Simpler Times

When I was a little girl growing up in the mountains, food and money were scarce.  Lentils were a common staple and honey was a huge treat. My parents were basically unemployed so they were able to qualify for food stamps.  Not a big deal in the rural community we lived in.  Times were simple and we made the most of what we had.

When I was about 3-years-old we lived in this classic A-frame house, complete with a dutch door.  I loved that door because I could just open the bottom half and slip through without hitting my head. The grown ups had to open both halves, so I felt the smaller door was just for me.  The house itself was shaped just like a capital A, with the roof reaching all the way to the ground on one side and a small room (the kitchen) jutting off the other side.  The top was a little loft where my mom, brother, and I all slept.  There wasn’t any insulation so my mom covered the walls with beautiful indian blankets, book shelves, and art from various friends and family.  There was a little wood stove in one corner, a huge diamond window along one wall where I sat in the patch of sunshine mid-morning, and a narrow deck off the back, where the shower stood in an alcove.  House plants hung in front of every window, and huge oak trees canopied us on the outside.  In the evenings, without t.v., my mom would pull out her guitar and strum a tune or read to us.  One of the first books I remember listening to was “The Scarlet Feather.”  There were always beans cooking on the stove and sometimes even a fresh loaf of bread in the oven.   It wasn’t much, but the feelings of warmth permeated every square inch. It was home.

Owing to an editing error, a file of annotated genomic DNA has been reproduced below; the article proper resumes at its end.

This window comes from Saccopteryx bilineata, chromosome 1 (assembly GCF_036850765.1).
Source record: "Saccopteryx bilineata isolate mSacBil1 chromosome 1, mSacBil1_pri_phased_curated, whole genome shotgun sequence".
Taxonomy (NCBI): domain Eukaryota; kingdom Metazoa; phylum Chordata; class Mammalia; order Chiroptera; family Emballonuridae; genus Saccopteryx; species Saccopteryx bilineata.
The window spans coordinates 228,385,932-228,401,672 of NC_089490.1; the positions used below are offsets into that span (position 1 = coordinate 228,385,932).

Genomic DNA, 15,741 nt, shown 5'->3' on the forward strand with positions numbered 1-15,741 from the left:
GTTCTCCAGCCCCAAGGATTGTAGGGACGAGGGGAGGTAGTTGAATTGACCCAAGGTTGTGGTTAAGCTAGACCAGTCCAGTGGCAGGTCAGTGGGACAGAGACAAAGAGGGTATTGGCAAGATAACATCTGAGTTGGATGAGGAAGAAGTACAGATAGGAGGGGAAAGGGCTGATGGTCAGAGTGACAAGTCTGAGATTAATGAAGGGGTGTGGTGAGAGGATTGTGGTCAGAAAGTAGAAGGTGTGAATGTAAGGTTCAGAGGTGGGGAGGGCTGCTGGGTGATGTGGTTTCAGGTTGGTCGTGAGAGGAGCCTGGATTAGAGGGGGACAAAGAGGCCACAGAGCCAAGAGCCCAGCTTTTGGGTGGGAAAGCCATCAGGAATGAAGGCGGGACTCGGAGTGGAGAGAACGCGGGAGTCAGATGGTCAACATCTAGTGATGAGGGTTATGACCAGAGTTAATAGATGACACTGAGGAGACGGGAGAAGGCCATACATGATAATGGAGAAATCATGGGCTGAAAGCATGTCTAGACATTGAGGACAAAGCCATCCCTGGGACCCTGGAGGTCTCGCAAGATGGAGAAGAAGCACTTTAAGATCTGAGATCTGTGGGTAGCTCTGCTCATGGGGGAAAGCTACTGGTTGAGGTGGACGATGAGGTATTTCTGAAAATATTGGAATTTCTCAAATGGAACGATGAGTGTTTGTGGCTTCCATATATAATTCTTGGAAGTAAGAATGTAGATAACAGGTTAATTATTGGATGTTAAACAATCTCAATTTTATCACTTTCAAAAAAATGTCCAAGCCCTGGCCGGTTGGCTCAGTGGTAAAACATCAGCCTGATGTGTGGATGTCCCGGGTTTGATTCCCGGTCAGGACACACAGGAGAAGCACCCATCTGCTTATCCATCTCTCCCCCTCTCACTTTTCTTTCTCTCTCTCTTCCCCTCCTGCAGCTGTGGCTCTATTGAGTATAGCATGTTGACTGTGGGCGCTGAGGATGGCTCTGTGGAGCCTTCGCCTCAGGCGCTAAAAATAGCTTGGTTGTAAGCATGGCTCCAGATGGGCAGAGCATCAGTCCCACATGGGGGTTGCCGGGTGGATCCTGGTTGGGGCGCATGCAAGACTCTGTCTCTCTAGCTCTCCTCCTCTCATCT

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    […] Photo from Harmony’s blog Share this:FacebookDiggTwitterEmailStumbleUponMoreRedditPrintLike this:LikeBe the first to like this post.  November 26, 2011  Kym Kemp Categories: Blogging, Our Culture […]

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